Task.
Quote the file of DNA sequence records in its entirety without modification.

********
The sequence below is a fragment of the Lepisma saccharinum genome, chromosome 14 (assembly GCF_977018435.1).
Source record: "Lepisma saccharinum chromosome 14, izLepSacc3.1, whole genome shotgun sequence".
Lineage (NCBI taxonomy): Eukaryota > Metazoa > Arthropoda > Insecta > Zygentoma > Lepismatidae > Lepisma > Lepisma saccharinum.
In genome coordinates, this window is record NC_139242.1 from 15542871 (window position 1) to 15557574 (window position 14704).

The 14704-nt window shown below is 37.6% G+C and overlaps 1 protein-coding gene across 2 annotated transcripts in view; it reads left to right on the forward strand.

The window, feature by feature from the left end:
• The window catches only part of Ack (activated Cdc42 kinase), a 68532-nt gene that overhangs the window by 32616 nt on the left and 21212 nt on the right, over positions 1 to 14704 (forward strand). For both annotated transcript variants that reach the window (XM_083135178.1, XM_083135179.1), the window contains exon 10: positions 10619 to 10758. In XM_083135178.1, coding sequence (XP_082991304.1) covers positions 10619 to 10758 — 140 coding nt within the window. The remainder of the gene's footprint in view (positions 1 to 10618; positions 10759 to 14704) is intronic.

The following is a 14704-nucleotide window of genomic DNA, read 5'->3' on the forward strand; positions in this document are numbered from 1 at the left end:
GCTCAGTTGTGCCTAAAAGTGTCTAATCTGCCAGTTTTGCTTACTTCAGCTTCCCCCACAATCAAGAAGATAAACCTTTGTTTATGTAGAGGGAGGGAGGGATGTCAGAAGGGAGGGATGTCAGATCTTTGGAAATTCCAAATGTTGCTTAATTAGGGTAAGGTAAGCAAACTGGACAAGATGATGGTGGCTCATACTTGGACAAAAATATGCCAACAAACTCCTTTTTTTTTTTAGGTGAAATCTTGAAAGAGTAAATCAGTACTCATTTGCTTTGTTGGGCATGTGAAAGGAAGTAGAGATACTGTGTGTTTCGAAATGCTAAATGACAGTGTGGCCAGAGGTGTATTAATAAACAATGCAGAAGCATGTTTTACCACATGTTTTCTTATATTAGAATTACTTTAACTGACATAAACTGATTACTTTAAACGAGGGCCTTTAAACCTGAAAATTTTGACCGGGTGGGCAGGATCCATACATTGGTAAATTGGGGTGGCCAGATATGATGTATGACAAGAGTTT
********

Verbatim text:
The sequence below is a fragment of the Lepisma saccharinum genome, chromosome 14 (assembly GCF_977018435.1).
Source record: "Lepisma saccharinum chromosome 14, izLepSacc3.1, whole genome shotgun sequence".
Lineage (NCBI taxonomy): Eukaryota > Metazoa > Arthropoda > Insecta > Zygentoma > Lepismatidae > Lepisma > Lepisma saccharinum.
In genome coordinates, this window is record NC_139242.1 from 15542871 (window position 1) to 15557574 (window position 14704).

The 14704-nt window shown below is 37.6% G+C and overlaps 1 protein-coding gene across 2 annotated transcripts in view; it reads left to right on the forward strand.

The window, feature by feature from the left end:
• The window catches only part of Ack (activated Cdc42 kinase), a 68532-nt gene that overhangs the window by 32616 nt on the left and 21212 nt on the right, over positions 1 to 14704 (forward strand). For both annotated transcript variants that reach the window (XM_083135178.1, XM_083135179.1), the window contains exon 10: positions 10619 to 10758. In XM_083135178.1, coding sequence (XP_082991304.1) covers positions 10619 to 10758 — 140 coding nt within the window. The remainder of the gene's footprint in view (positions 1 to 10618; positions 10759 to 14704) is intronic.

The following is a 14704-nucleotide window of genomic DNA, read 5'->3' on the forward strand; positions in this document are numbered from 1 at the left end:
GCTCAGTTGTGCCTAAAAGTGTCTAATCTGCCAGTTTTGCTTACTTCAGCTTCCCCCACAATCAAGAAGATAAACCTTTGTTTATGTAGAGGGAGGGAGGGATGTCAGAAGGGAGGGATGTCAGATCTTTGGAAATTCCAAATGTTGCTTAATTAGGGTAAGGTAAGCAAACTGGACAAGATGATGGTGGCTCATACTTGGACAAAAATATGCCAACAAACTCCTTTTTTTTTTTAGGTGAAATCTTGAAAGAGTAAATCAGTACTCATTTGCTTTGTTGGGCATGTGAAAGGAAGTAGAGATACTGTGTGTTTCGAAATGCTAAATGACAGTGTGGCCAGAGGTGTATTAATAAACAATGCAGAAGCATGTTTTACCACATGTTTTCTTATATTAGAATTACTTTAACTGACATAAACTGATTACTTTAAACGAGGGCCTTTAAACCTGAAAATTTTGACCGGGTGGGCAGGATCCATACATTGGTAAATTGGGGTGGCCAGATATGATGTATGACAAGAGTTT